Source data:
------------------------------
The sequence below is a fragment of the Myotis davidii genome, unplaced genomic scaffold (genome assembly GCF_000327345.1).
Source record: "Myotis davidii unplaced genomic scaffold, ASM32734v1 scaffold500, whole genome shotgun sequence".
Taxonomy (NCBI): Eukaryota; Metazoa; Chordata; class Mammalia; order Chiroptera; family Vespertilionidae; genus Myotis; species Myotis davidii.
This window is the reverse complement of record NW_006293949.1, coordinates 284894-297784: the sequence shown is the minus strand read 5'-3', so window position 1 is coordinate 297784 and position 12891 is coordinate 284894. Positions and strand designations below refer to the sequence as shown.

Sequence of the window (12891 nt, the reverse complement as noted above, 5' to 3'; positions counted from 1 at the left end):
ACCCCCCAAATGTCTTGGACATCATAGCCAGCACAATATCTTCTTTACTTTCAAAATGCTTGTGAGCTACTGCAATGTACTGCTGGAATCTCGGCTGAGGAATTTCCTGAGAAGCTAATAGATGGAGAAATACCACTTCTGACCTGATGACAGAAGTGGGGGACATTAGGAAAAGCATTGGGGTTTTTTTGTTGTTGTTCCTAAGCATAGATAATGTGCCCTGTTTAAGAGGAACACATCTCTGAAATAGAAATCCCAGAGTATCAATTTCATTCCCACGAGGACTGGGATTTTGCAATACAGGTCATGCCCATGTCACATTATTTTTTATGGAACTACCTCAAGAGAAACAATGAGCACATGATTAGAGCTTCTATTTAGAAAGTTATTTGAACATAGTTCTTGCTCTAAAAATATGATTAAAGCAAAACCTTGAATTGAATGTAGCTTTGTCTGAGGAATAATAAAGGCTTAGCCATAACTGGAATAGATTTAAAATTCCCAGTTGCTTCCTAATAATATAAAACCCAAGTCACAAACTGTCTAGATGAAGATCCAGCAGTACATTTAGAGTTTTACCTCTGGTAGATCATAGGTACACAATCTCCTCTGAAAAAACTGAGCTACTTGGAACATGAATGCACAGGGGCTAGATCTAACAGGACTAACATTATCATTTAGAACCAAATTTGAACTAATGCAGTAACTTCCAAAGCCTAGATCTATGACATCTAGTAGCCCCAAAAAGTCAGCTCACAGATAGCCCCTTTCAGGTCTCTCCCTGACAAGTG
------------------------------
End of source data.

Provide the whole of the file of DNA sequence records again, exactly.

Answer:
The sequence below is a fragment of the Myotis davidii genome, unplaced genomic scaffold (genome assembly GCF_000327345.1).
Source record: "Myotis davidii unplaced genomic scaffold, ASM32734v1 scaffold500, whole genome shotgun sequence".
Taxonomy (NCBI): Eukaryota; Metazoa; Chordata; class Mammalia; order Chiroptera; family Vespertilionidae; genus Myotis; species Myotis davidii.
This window is the reverse complement of record NW_006293949.1, coordinates 284894-297784: the sequence shown is the minus strand read 5'-3', so window position 1 is coordinate 297784 and position 12891 is coordinate 284894. Positions and strand designations below refer to the sequence as shown.

Sequence of the window (12891 nt, the reverse complement as noted above, 5' to 3'; positions counted from 1 at the left end):
ACCCCCCAAATGTCTTGGACATCATAGCCAGCACAATATCTTCTTTACTTTCAAAATGCTTGTGAGCTACTGCAATGTACTGCTGGAATCTCGGCTGAGGAATTTCCTGAGAAGCTAATAGATGGAGAAATACCACTTCTGACCTGATGACAGAAGTGGGGGACATTAGGAAAAGCATTGGGGTTTTTTTGTTGTTGTTCCTAAGCATAGATAATGTGCCCTGTTTAAGAGGAACACATCTCTGAAATAGAAATCCCAGAGTATCAATTTCATTCCCACGAGGACTGGGATTTTGCAATACAGGTCATGCCCATGTCACATTATTTTTTATGGAACTACCTCAAGAGAAACAATGAGCACATGATTAGAGCTTCTATTTAGAAAGTTATTTGAACATAGTTCTTGCTCTAAAAATATGATTAAAGCAAAACCTTGAATTGAATGTAGCTTTGTCTGAGGAATAATAAAGGCTTAGCCATAACTGGAATAGATTTAAAATTCCCAGTTGCTTCCTAATAATATAAAACCCAAGTCACAAACTGTCTAGATGAAGATCCAGCAGTACATTTAGAGTTTTACCTCTGGTAGATCATAGGTACACAATCTCCTCTGAAAAAACTGAGCTACTTGGAACATGAATGCACAGGGGCTAGATCTAACAGGACTAACATTATCATTTAGAACCAAATTTGAACTAATGCAGTAACTTCCAAAGCCTAGATCTATGACATCTAGTAGCCCCAAAAAGTCAGCTCACAGATAGCCCCTTTCAGGTCTCTCCCTGACAAGTG